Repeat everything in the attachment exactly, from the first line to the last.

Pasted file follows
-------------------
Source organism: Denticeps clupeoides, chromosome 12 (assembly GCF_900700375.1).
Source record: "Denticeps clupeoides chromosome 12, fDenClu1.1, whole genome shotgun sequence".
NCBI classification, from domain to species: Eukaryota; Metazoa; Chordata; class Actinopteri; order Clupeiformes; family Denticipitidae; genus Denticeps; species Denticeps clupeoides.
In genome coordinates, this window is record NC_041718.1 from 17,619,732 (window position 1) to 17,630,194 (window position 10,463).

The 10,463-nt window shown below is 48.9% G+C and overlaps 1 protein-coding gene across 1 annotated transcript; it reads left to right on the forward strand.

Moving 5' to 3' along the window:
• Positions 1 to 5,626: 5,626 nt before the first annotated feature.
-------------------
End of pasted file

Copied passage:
Source organism: Denticeps clupeoides, chromosome 12 (assembly GCF_900700375.1).
Source record: "Denticeps clupeoides chromosome 12, fDenClu1.1, whole genome shotgun sequence".
NCBI classification, from domain to species: Eukaryota; Metazoa; Chordata; class Actinopteri; order Clupeiformes; family Denticipitidae; genus Denticeps; species Denticeps clupeoides.
In genome coordinates, this window is record NC_041718.1 from 17,619,732 (window position 1) to 17,630,194 (window position 10,463).

The 10,463-nt window shown below is 48.9% G+C and overlaps 1 protein-coding gene across 1 annotated transcript; it reads left to right on the forward strand.

Moving 5' to 3' along the window:
• Positions 1 to 5,626: 5,626 nt before the first annotated feature.